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GIG REVIEW + GALLERY: Kristofer Dommin and The Oztones @ Lefty’s Music Hall – 28/04/2022

By May 1, 2022June 18th, 2024No Comments

Words Kate Lockyer {Kate Lockyer Music}

All Photos by Tam Schilling {Tamcam Images // @tamcamimages_}

*** Please always credit our photographers when sharing their work on social media – do not edit their images, and ask permission first before using their images for any other purposes. ***

On Thursday night Kristofer Dommin and The Oztones kicked off the first of their album release shows at Lefty’s Music Hall. The self-titled album was released Friday 29/04, and they played another bangin’ show on Saturday night to introduce everyone to their new tunes. The band is branded as alternative Americana, with rootsy and swinging rockabilly energy. Dommin, the frontman, is from America, and no doubt relished the rockstar swagger of being able to say he was flying back to LA in a few days. The line-up featured Kristofer Dommin on vocals, alongside Brisbane band The Oztones, which is made up of Danny Lowrie on guitar, Jot Garrott on drums, and Dale Berends on upright bass.

The first song was clearly chosen to show off their powerful performance as a band, with crashing drums, booming guitar, and some fine work on the double bass and electric. Dommin’s vocals strike us all with the first note, and they even get one member of the audience up and dancing by the second verse, all the way through his entreaties of “Can I sit next to you girl?”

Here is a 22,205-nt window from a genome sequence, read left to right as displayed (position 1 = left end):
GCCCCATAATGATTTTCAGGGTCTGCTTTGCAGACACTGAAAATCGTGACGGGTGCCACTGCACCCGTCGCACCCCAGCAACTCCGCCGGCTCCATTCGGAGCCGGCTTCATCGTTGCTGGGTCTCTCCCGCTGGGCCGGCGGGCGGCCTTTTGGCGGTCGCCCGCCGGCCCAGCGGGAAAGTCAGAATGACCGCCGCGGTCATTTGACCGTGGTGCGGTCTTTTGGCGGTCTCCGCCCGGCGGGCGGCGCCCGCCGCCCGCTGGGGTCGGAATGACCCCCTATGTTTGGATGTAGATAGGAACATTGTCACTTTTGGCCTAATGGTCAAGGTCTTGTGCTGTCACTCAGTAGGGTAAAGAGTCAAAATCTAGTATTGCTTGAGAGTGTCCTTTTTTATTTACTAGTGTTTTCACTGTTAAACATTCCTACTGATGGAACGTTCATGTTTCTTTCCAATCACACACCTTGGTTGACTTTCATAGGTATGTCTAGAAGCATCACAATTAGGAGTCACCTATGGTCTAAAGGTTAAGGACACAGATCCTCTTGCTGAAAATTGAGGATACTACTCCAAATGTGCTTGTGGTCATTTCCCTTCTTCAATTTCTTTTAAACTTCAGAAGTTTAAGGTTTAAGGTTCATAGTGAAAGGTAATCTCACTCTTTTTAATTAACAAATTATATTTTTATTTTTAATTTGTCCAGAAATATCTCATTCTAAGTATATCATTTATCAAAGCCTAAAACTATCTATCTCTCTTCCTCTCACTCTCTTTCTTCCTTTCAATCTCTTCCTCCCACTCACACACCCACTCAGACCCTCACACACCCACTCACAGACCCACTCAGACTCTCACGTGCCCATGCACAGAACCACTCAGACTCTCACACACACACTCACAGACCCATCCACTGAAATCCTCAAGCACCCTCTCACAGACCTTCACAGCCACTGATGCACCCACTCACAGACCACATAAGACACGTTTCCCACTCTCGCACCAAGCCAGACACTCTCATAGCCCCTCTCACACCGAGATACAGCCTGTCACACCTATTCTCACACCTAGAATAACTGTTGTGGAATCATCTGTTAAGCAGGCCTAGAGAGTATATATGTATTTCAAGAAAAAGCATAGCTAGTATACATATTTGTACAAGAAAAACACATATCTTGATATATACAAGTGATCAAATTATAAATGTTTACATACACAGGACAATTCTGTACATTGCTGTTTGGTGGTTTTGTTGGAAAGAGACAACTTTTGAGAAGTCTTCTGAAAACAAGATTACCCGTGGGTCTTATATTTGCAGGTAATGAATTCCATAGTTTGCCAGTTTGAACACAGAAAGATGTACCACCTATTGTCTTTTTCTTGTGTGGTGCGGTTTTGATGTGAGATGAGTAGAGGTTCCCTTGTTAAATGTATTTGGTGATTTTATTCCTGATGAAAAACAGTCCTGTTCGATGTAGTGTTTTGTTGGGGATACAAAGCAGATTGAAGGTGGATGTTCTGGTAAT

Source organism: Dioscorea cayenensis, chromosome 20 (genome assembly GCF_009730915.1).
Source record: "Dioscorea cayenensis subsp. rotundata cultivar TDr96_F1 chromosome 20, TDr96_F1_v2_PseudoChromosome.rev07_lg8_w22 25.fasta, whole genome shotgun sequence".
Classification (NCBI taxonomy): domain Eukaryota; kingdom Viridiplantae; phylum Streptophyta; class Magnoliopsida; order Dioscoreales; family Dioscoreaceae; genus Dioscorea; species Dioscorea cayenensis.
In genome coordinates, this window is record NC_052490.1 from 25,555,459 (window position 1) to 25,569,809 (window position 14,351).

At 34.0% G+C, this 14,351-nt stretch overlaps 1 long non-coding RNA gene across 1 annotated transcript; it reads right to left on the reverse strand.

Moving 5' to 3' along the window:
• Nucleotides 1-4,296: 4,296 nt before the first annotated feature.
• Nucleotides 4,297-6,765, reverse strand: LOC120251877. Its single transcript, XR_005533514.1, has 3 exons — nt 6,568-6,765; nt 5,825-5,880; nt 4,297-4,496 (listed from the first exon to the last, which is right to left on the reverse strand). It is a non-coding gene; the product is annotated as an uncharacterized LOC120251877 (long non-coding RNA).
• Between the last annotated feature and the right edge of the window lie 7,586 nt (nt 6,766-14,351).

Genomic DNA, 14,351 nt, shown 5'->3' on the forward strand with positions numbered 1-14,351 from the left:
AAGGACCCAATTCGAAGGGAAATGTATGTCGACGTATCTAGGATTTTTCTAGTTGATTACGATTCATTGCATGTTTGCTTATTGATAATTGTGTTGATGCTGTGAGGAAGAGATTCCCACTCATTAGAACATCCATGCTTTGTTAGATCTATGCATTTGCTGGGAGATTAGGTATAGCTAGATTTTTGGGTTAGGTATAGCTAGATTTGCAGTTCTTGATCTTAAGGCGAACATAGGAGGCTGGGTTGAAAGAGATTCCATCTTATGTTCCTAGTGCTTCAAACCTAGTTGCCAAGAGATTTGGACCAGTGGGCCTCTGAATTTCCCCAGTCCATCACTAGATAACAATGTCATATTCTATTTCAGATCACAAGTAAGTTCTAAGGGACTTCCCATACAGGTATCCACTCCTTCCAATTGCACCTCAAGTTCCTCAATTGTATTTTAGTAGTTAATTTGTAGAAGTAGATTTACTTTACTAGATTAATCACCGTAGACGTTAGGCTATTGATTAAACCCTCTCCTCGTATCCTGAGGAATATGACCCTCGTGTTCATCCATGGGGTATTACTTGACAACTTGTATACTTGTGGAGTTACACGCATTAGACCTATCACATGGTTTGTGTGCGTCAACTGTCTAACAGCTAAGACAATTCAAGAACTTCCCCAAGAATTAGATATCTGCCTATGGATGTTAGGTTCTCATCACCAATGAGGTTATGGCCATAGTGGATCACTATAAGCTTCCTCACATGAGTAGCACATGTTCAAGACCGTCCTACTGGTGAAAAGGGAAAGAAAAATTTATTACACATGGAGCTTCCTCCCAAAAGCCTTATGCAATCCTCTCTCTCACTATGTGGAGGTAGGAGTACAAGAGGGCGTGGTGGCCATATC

The next song was New. A catchy strummed electric riff starts, and the band matches the energy of the first song. A moody, wavering voice cuts through, and the chorus is filled by a gutsy belt from Dommin, I want somebody, someone new”.

You and I is slower paced than the first two, a bit more of a tender croon from Dommin. A very American ballad about the new world, exploring a love and themselves – “let’s live the way we want”. Features a killer, meandering solo on the lead guitar.

Their fourth song is an Americana anthem from the king himself as the band demands A Little Less Conversation (and a little more action). The crowd complies, a dancefloor forming immediately as people recognise the tune and begin to tap their feet. This song is clearly where they sit comfortably, and their familiarity and mastery of this kind of tune creates a suave ease in their performance.